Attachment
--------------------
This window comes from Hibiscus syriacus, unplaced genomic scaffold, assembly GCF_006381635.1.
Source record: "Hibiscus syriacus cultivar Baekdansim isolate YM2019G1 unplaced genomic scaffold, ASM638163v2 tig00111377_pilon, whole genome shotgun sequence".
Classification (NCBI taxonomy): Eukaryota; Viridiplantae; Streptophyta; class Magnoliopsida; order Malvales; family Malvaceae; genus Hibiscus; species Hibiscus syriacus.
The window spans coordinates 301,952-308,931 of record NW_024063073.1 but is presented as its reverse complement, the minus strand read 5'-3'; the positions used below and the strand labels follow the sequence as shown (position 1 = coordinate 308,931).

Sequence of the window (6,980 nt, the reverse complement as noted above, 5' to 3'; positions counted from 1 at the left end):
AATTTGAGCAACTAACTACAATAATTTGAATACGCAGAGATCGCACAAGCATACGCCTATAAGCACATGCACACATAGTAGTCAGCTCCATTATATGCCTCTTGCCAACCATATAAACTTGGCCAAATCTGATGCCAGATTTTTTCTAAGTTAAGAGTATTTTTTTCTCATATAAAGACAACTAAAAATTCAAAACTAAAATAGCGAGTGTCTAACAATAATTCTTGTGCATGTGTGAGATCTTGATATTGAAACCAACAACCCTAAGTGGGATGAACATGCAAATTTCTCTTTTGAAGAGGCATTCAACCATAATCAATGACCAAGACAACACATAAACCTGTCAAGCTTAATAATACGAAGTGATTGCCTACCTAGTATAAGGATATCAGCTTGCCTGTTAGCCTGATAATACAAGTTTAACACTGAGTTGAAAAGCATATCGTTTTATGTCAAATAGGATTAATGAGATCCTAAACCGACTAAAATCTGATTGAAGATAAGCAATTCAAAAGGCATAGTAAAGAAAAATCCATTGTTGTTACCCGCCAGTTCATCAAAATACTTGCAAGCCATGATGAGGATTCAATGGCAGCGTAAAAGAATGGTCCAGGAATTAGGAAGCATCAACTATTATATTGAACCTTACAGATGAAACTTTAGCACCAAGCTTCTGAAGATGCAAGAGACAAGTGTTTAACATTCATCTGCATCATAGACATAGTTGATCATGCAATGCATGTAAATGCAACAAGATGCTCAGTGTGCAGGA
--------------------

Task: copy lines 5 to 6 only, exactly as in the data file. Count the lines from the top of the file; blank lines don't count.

Sequence of the window (6,980 nt, the reverse complement as noted above, 5' to 3'; positions counted from 1 at the left end):
AATTTGAGCAACTAACTACAATAATTTGAATACGCAGAGATCGCACAAGCATACGCCTATAAGCACATGCACACATAGTAGTCAGCTCCATTATATGCCTCTTGCCAACCATATAAACTTGGCCAAATCTGATGCCAGATTTTTTCTAAGTTAAGAGTATTTTTTTCTCATATAAAGACAACTAAAAATTCAAAACTAAAATAGCGAGTGTCTAACAATAATTCTTGTGCATGTGTGAGATCTTGATATTGAAACCAACAACCCTAAGTGGGATGAACATGCAAATTTCTCTTTTGAAGAGGCATTCAACCATAATCAATGACCAAGACAACACATAAACCTGTCAAGCTTAATAATACGAAGTGATTGCCTACCTAGTATAAGGATATCAGCTTGCCTGTTAGCCTGATAATACAAGTTTAACACTGAGTTGAAAAGCATATCGTTTTATGTCAAATAGGATTAATGAGATCCTAAACCGACTAAAATCTGATTGAAGATAAGCAATTCAAAAGGCATAGTAAAGAAAAATCCATTGTTGTTACCCGCCAGTTCATCAAAATACTTGCAAGCCATGATGAGGATTCAATGGCAGCGTAAAAGAATGGTCCAGGAATTAGGAAGCATCAACTATTATATTGAACCTTACAGATGAAACTTTAGCACCAAGCTTCTGAAGATGCAAGAGACAAGTGTTTAACATTCATCTGCATCATAGACATAGTTGATCATGCAATGCATGTAAATGCAACAAGATGCTCAGTGTGCAGGA